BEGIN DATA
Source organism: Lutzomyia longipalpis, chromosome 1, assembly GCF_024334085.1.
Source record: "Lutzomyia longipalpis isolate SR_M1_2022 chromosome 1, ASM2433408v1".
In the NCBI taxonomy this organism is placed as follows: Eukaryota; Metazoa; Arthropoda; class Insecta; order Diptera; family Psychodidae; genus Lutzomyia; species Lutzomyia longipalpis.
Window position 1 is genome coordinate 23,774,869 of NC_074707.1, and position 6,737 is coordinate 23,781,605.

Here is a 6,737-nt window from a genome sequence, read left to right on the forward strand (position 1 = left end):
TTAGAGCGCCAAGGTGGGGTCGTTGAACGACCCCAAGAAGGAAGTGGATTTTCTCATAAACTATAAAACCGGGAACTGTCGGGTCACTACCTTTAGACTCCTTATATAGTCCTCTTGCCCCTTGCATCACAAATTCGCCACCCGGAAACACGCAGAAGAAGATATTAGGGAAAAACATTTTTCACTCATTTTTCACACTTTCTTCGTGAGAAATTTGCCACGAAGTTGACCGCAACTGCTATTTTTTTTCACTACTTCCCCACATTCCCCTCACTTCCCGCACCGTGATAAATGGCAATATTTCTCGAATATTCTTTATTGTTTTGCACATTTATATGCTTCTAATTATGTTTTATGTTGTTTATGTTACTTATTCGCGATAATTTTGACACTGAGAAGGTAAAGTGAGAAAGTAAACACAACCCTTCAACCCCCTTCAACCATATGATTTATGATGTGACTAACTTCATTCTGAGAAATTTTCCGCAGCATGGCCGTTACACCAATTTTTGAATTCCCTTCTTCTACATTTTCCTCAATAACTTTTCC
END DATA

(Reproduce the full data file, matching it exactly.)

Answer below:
Source organism: Lutzomyia longipalpis, chromosome 1, assembly GCF_024334085.1.
Source record: "Lutzomyia longipalpis isolate SR_M1_2022 chromosome 1, ASM2433408v1".
In the NCBI taxonomy this organism is placed as follows: Eukaryota; Metazoa; Arthropoda; class Insecta; order Diptera; family Psychodidae; genus Lutzomyia; species Lutzomyia longipalpis.
Window position 1 is genome coordinate 23,774,869 of NC_074707.1, and position 6,737 is coordinate 23,781,605.

Here is a 6,737-nt window from a genome sequence, read left to right on the forward strand (position 1 = left end):
TTAGAGCGCCAAGGTGGGGTCGTTGAACGACCCCAAGAAGGAAGTGGATTTTCTCATAAACTATAAAACCGGGAACTGTCGGGTCACTACCTTTAGACTCCTTATATAGTCCTCTTGCCCCTTGCATCACAAATTCGCCACCCGGAAACACGCAGAAGAAGATATTAGGGAAAAACATTTTTCACTCATTTTTCACACTTTCTTCGTGAGAAATTTGCCACGAAGTTGACCGCAACTGCTATTTTTTTTCACTACTTCCCCACATTCCCCTCACTTCCCGCACCGTGATAAATGGCAATATTTCTCGAATATTCTTTATTGTTTTGCACATTTATATGCTTCTAATTATGTTTTATGTTGTTTATGTTACTTATTCGCGATAATTTTGACACTGAGAAGGTAAAGTGAGAAAGTAAACACAACCCTTCAACCCCCTTCAACCATATGATTTATGATGTGACTAACTTCATTCTGAGAAATTTTCCGCAGCATGGCCGTTACACCAATTTTTGAATTCCCTTCTTCTACATTTTCCTCAATAACTTTTCC